“The second point on the learning triangle is all the work that students do before they arrive at class.   I assign questions and you have to decide how much time and energy you want to expend to prepare answers to those questions.   Most students, and again I would include this class in this assessment, do fairly mediocre work when it comes to class preparation.  For most, there is simply not enough urgency to push them beyond doing as little as possible before class.   I honestly believe it is hard for any student to excel unless they do excellent work leading up to class – not mediocre work and not good work but genuinely excellent preparation.   Without good preparation, it is hard to pick up the subtle but key points brought out during class discussion.   You can only struggle to keep up with the main points.  Key little nuances are just missed. 

“The third point on the learning triangle is all the work that students do after class.   As I have said before, students invariably leave class with Swiss cheese knowledge.   It looks and feels solid but is totally full of holes.  To do well, you need to spend serious time after class filling in those holes.   For some, those holes are tiny.   For others, the holes are massive.   Either way, the reason I send you problems after class is to help you fill in the holes.   When I give a test, all I am trying to do is discover the size of the holes in your knowledge.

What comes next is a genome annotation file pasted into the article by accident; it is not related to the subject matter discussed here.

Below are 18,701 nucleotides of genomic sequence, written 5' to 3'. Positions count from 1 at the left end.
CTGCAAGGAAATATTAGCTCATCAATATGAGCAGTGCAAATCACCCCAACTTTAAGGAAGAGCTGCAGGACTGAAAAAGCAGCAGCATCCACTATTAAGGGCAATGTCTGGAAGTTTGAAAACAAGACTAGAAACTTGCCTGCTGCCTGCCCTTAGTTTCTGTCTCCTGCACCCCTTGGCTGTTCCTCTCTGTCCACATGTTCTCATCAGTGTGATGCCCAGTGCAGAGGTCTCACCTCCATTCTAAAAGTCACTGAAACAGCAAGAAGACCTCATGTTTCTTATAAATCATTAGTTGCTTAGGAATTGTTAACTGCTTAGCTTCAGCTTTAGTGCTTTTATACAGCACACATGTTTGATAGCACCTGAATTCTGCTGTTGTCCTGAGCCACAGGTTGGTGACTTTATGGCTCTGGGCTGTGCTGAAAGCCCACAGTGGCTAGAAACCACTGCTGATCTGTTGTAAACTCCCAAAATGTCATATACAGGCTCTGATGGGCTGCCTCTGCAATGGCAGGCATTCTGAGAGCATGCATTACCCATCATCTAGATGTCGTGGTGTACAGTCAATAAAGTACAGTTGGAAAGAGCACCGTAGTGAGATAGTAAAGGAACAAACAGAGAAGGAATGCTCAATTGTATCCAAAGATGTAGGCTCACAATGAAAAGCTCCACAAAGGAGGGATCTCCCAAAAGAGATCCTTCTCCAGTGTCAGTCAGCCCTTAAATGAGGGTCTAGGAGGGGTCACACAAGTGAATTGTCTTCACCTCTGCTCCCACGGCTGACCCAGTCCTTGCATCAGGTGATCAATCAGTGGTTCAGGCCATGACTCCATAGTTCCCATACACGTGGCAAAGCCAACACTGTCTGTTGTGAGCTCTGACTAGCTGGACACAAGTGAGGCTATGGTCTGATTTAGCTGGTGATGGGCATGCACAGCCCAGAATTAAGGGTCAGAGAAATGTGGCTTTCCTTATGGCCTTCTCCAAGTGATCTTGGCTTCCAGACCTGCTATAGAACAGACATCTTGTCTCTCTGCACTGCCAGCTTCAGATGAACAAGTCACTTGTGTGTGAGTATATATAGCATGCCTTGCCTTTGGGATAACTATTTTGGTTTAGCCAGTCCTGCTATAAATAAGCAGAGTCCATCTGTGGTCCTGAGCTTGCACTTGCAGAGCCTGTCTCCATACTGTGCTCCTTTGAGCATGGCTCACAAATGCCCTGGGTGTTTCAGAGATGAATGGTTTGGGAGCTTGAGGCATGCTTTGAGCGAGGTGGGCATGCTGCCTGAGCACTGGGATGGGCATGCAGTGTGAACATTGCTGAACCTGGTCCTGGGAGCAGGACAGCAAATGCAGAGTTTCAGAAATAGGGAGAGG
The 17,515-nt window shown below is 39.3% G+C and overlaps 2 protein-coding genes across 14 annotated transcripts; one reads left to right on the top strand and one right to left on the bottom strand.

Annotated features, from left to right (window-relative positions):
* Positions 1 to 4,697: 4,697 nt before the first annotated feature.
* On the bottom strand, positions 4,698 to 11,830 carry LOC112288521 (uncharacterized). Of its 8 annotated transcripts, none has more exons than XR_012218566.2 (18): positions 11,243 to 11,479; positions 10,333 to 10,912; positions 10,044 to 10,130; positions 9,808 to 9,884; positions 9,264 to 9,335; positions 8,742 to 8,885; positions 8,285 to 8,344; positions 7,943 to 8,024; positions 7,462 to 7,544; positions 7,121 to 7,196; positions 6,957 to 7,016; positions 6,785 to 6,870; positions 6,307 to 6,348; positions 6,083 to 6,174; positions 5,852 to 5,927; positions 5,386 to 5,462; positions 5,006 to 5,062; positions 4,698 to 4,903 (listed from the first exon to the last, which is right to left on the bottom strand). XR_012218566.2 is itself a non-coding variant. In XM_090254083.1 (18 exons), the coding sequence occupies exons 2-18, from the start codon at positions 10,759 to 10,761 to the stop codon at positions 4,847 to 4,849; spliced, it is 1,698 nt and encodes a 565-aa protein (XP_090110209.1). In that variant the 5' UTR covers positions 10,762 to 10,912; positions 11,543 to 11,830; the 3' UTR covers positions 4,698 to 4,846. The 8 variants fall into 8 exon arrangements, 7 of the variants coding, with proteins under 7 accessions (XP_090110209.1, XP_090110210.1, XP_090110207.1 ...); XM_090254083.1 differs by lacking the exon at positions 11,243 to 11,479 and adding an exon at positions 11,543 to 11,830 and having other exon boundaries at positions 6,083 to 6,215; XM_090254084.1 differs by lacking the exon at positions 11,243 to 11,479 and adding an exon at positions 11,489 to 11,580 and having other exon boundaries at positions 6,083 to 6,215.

"Most students are good in class, mediocre before class, and absolutely awful after class.   That’s the way it usually happens.

“Some students are mystified as to why their grades are not higher because “I worked so hard during class.”  However, that is only one of the three points of the learning triangle.  If you don’t get the grade you want on this first test, remember it is my opinion that it was the quality of the work you did before class and the quality of the work you did after class that led to the poor grade.  Work on those two and I think your grade can and will improve radically.  

“I am willing to help you improve your grade if you will come my office.  But, do realize that I will probably not be addressing our 150 minutes together each week.   Typically, that goes well.   If you want to do better, you have to start looking more seriously at the other two points of the learning triangle.

“If you twant a higher grade on our second test, you will need a grade higher than ‘mediocre’ on class preparation and a grade higher than ‘awful’ on filling in the holes of your Swiss cheese knowledge after class is over.” 
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I never like to hand back that first test without telling students in advance “listen, if you like your grade, don’t make any changes in your routine.  If you don’t like your grade, you have time to fix it and here is some advice about where you need to start putting in more time and effort.”   I believe it is unfair (at least on the first test) to give a student a poor grade (and I give plenty of them) without providing some type of framework to help them see where they are coming up short and how to make amends.  


If you can get your students to make necessary adjustments, the first test can be the key step toward turning a mediocre semester into an outstanding semester.